The President’s relocation of the United States Embassy from Tel Aviv to Jerusalem has been condemned by leaders and foreign ministers across the world. It occasioned a huge outpouring of Palestinian protesters along the Israeli border fence with Gaza, adding 58 deaths, with more than 2,700 injured, to the growing toll of unarmed victims of Israeli apartheid.
Meanwhile, the 70th anniversary of Palestinian genocide was celebrated by embassy guests in “an almost surreal contrast to the violence raging barely 40 miles away,” reported The NY Times; contrasting images of the day here. Trump’s senior adviser Jared Kushner spoke during the ceremony, echoing his father-in-law’s platitude for “lasting peace.”
The Evangelical Christian invasion of East Jerusalem Monday presages an unending loss of Palestinian life and limb. If we let it. Whether you share the biblical apocalypse theology (“dispensational pre-millennialism” or “end-times”) embraced by Donald Trump’s cabinet — the “prophecy” of the conversion of the Jews, the second coming of Jesus, the final judgment, and the end of the world — or not, you can’t avoid it when discussing global politics of the White House, says self-described liberal Episcopalian Diana Butler Bass. “End times,” or “end of days” sponsors include the newly confirmed secretary of state Mike Pompeo. “Jesus Christ … is the only solution for our world,” proclaimed the former director of the Central Intelligence Agency. “To worship our Lord and celebrate our nation at the same place is not only our right, it is our duty.”
“I doubt that President Trump could explain dispensational pre-millennialism,” Bass writes, “I doubt he knows the term. But his evangelical supporters know it. Some of his advisers are probably whispering these prophecies in his ears. Trump might not really care how they interpret the Bible, but he cares that white evangelicals continue to stand with him. Moving the embassy to Jerusalem is one way to affirm his commitment to these evangelicals — reminding them that he, Donald J. Trump, is pressing biblical history forward to its conclusion and that he is God’s man in the unfolding of these last days.”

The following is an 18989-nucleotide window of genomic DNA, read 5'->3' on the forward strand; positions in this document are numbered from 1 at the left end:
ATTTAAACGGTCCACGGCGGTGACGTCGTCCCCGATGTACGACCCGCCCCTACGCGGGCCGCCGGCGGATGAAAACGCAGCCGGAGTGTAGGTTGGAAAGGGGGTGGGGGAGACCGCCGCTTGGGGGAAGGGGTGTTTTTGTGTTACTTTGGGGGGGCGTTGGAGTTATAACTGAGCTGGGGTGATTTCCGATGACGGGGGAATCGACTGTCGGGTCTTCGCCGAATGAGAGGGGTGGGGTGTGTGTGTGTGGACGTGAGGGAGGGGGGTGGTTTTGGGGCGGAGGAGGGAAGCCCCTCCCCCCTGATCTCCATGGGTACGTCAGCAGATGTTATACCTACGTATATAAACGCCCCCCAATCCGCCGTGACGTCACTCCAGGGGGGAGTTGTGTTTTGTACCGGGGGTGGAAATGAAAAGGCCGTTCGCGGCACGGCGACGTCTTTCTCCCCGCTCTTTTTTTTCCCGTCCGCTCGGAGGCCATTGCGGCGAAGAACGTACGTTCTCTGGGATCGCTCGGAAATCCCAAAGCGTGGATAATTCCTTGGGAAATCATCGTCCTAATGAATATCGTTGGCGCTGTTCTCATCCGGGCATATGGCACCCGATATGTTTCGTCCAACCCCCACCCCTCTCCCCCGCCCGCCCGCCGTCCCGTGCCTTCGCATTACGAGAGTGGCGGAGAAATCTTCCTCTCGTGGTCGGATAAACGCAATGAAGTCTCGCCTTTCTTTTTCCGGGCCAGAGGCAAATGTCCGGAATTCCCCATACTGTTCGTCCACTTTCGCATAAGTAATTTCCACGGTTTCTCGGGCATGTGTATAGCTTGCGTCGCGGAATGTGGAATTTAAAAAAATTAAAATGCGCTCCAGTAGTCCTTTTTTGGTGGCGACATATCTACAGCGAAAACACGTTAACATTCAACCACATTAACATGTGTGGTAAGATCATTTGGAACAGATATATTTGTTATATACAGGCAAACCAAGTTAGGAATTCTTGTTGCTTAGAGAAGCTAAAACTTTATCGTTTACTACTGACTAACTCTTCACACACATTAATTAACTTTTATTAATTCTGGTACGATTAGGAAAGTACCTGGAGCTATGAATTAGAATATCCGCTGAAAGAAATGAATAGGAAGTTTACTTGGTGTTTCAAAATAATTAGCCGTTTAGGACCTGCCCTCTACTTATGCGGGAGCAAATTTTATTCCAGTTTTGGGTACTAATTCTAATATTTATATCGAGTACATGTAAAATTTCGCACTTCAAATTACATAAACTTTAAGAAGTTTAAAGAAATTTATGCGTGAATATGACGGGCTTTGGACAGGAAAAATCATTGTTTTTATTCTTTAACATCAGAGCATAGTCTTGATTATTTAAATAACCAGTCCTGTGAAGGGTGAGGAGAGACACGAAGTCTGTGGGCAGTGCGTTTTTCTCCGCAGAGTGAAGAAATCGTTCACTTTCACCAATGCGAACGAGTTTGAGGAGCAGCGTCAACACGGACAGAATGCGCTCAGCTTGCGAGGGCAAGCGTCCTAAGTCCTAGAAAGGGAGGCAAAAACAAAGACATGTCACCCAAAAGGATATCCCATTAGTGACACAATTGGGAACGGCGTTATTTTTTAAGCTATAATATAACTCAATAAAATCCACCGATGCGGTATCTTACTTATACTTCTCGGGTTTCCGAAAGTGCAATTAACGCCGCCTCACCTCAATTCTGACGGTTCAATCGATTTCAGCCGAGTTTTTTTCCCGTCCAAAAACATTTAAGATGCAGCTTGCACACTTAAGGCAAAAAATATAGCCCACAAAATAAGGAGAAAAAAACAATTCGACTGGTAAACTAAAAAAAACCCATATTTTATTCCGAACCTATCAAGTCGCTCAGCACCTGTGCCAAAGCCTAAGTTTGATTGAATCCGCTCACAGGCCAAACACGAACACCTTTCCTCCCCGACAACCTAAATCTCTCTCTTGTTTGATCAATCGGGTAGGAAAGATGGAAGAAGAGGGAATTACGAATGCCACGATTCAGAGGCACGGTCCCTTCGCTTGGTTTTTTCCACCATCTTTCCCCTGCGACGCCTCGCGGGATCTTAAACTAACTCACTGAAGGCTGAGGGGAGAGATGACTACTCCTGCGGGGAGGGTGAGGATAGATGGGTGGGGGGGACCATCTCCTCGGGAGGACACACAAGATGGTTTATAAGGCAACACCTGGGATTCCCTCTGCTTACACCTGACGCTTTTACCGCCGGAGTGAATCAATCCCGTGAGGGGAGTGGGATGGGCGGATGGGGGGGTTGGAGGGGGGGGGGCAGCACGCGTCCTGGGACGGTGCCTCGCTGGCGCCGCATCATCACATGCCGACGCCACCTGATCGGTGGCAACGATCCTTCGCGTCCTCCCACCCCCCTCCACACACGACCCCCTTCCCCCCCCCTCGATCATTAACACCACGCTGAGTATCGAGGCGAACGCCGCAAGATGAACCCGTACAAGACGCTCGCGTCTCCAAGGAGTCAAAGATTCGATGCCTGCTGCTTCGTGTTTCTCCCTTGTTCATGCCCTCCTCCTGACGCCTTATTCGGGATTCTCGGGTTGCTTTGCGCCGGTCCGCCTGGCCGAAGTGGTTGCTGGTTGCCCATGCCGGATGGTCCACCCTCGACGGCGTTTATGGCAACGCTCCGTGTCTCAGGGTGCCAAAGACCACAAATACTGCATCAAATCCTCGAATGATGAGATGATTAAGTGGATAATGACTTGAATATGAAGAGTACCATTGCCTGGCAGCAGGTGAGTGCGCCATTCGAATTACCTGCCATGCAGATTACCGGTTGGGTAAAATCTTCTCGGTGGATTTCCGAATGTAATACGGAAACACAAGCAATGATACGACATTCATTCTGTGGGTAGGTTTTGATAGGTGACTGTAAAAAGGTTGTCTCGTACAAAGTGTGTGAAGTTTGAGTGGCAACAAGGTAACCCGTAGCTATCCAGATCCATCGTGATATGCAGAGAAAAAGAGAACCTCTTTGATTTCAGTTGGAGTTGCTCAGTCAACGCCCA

One of President Trump’s closest evangelical advisers delivered the blessing. First Baptist Church in Dallas pastor Robert Jeffress christened the recycled American consulate building (a new compound is planned) with a message to the favored: “I believe … I speak for every one of us when we say we thank you every day that you have given us a president who boldly stands on the right side of history but more importantly stands on the right side of you, oh God, when it comes to Israel.” The preacher condemns non-Christians, including followers of the “theological cult” of Mormonism, to hell, raising the ire of Mitt Romney; the former Massachusetts governor called Jeffress “a religious bigot” who demonizes Islam, Buddhists, Hindus, Jews, Protestants, Catholics, and atheists alike. Christians United for Israel founder John Hagee delivered the closing benediction to some 800 Trump supporters.
Israel’s prime minister Benjamin Netanyahu rejoiced: “What a glorious day. Remember this moment! This is history! President Trump, by recognizing history, you have made history… We are in Jerusalem and we are here to stay,” despite the embassy’s location in illegally occupied territory envisioned for the capital of a sovereign Palestinian state.
Evangelical Christianity has become an increasingly powerful force within the United States military. A 2004 Yale report warned “There’s one religious voice, the conservative evangelical Christian voice, that has decided that it has the right to lay claim to the environment … and it is able to do that by working with the [Air Force] Academy power structure.” Complaints to a watchdog group have doubled since November 2016 over the increasingly central role of religious bigotry in the military.
The deliberate provocation of Israeli aggression on civilians living in the world’s largest open air prison by the Trump/Pence administration returns the decades-long struggle for Palestinian independence to the front pages of American newspapers. It’s a story too big to ignore. “The one constant of American political life is that the U.S. loves war,” notes columnist Glenn Greenwald. “Martin Luther King’s 1967 denunciation of the U.S. as ‘the greatest purveyor of violence in the world today’ is more accurate than ever.”
So where is the outrage? No good can come from U.S. intervention in the Middle East. To the chagrin of Trump’s isolationist constituency, the number of civilians being killed by the U.S. has increased “precipitously” during his rule. The drums beating for more war are very loud. And there is a crying need for there to be a strong counter to this, representing people in the United States who refuse the cruel and horrible actions of their government.
The carnage in Palestine makes the mission of RefuseFascism.org more urgent and necessary than ever before. Join us in determining that the continuity of the past does not negate the urgency of the present.